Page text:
In March of 2004 four contract employees of Blackwater Security Consulting were sent out into the streets of Iraq to provide an escort to a food convoy. They lacked heavy armour, they were never briefed on the nature and parameters of the job, and there was no pre-mission reconaissance. Oh, they also lacked a street map. You will remember these four men: they were ambushed and shot by insurgents, their bodies were burned, and the charred remains were hung from a bridge across the Euphrates River in Fallujah.
We know that these contract employees were covered by workers comp (see Julie Ferguson's previous blog here.) But what about employer negligence? Is Blackwater accountable in any way for these deaths? We may never know. We read in the Gulf Times, that after years of legal wrangling, the case has been sent to arbitration, where the proceedings will remain confidential and the rulings will be binding.
Prior to working, all Blackwater contract employees sign a document releasing the company from "any liability whatsoever" even if it is the result of "negligence, gross negligence, omissions or failure to guard or warn against dangerous conditions." I hardly need add that such language in a stateside employment contract would be illegal and unenforceable. But in Iraq, birthplace of the middle east's new democracy, anything goes.
Lawyers for the four workers had hoped to invalidate the contract itself: the lawsuit alleged that Blackwater broke explicit terms of its contract by sending the men off without sufficient preparation and protection. Blackwater is lucky that Iraq is beyond the reach of OSHA, where employers must provide a workplace free from unusual risk of injury. As Borat would say: "Not!"
we have been blogging the plight of undocumented workers in this country: substandard working conditions; substandard pay; marginal benefits. Despite all these problems, they may have better employment protections than contractors in Iraq. We are sending U.S. citizens into harms way with virtually no employer accountability and no protection.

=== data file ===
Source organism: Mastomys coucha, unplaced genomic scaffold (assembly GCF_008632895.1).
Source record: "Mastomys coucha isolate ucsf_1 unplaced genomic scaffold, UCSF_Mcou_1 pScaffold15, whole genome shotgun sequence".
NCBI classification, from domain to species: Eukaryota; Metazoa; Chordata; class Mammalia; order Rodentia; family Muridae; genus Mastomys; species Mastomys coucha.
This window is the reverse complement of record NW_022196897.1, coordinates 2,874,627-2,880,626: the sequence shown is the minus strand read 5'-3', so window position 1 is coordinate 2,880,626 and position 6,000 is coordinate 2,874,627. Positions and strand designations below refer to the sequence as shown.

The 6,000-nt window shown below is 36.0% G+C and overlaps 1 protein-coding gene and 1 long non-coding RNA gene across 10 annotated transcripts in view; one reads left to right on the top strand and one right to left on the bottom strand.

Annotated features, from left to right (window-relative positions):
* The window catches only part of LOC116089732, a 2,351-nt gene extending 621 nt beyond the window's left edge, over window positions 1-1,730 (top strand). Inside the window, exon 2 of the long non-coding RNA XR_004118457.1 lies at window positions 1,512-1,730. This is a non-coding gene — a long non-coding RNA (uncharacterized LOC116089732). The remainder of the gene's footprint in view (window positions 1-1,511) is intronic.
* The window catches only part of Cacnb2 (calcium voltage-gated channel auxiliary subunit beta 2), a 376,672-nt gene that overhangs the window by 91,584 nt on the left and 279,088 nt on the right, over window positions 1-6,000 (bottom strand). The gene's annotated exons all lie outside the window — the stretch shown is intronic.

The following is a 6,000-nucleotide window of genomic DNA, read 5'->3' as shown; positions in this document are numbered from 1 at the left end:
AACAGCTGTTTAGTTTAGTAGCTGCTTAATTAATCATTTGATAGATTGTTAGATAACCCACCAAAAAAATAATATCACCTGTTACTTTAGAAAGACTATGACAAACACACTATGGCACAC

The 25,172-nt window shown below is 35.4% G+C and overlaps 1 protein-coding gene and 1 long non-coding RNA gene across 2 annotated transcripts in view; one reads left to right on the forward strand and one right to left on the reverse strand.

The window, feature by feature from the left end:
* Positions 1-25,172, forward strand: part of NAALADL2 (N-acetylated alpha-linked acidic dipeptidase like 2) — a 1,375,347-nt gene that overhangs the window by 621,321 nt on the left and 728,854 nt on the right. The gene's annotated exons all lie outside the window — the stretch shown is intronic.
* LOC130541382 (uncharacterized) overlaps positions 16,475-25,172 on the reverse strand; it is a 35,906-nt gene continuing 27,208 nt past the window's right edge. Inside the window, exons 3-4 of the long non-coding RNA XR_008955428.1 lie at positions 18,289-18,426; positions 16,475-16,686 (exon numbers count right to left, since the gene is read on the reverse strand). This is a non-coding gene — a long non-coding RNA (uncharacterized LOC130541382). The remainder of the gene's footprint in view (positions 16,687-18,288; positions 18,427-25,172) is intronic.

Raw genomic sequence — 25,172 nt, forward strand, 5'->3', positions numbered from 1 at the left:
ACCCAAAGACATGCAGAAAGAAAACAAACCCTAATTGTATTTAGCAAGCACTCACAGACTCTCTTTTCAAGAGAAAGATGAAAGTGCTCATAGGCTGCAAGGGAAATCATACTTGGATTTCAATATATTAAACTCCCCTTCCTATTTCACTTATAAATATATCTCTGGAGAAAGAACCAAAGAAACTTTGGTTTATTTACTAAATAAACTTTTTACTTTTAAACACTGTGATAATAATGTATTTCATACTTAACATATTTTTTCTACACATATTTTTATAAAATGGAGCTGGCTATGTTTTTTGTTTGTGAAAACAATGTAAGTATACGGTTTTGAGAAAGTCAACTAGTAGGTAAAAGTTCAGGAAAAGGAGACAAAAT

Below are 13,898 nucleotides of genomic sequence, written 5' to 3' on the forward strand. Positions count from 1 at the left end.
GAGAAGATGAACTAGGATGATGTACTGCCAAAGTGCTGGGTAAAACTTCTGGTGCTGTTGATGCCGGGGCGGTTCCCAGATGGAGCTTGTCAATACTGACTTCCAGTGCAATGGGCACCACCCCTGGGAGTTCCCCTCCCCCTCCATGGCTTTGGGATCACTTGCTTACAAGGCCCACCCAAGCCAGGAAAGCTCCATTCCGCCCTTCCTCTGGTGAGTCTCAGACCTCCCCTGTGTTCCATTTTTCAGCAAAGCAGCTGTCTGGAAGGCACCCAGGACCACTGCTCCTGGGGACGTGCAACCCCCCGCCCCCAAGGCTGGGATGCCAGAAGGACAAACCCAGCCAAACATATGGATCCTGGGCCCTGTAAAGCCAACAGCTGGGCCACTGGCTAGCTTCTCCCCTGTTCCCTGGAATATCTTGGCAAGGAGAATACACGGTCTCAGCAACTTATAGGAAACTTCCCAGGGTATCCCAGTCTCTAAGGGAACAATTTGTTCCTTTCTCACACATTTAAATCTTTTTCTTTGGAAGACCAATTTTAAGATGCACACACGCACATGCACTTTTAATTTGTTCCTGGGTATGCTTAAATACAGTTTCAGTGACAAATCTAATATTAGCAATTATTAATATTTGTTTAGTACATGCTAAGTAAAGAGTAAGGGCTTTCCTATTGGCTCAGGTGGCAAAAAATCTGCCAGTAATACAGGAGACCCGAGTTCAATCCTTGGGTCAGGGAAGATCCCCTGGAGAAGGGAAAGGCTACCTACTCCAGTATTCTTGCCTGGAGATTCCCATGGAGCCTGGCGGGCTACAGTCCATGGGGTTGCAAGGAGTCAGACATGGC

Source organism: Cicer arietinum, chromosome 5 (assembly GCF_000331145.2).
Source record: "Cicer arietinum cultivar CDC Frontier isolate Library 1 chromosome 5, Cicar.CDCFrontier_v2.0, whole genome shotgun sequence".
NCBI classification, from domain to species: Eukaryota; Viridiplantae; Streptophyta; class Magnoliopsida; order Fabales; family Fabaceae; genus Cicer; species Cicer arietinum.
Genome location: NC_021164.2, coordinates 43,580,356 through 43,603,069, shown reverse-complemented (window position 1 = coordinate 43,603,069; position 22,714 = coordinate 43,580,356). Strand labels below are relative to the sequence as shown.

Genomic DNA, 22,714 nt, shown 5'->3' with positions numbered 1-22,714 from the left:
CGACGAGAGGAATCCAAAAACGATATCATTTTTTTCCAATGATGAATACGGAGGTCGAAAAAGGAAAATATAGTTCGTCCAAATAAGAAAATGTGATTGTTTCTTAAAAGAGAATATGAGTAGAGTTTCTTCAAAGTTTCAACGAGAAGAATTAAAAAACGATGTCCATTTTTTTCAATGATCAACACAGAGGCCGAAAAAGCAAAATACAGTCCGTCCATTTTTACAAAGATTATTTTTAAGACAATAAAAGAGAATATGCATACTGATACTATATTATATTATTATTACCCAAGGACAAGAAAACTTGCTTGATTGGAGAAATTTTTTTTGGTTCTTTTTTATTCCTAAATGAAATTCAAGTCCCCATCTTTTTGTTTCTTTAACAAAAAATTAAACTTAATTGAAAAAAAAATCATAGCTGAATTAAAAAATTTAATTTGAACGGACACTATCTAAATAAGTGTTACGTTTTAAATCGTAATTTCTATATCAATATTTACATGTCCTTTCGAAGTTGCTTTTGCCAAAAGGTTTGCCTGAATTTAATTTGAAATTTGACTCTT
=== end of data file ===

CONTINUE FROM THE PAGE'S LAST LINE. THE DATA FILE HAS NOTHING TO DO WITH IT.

Lawyers view the judge's decision in this particular case as a victory for Blackwater. Even if the company has to pay for these deaths, their approach to employment - the blanket release of employer accountability for any and all of the dangers that employees face in Iraq - remains intact.
Put enough money on the table and people will sign anything. It's only in the agony of retrospection that the consequences of a simple signature are truly understood. Nearly one thousand private contractors have died in Iraq. I wonder how their parents, widows and children view in hindsight the hefty hourly wages available in that absurdly dangerous country. Perhaps the families have a newfound appreciation for the protections offered to all workers in America, where we at least theoretically hold employers accountable for the way they train and support their employees.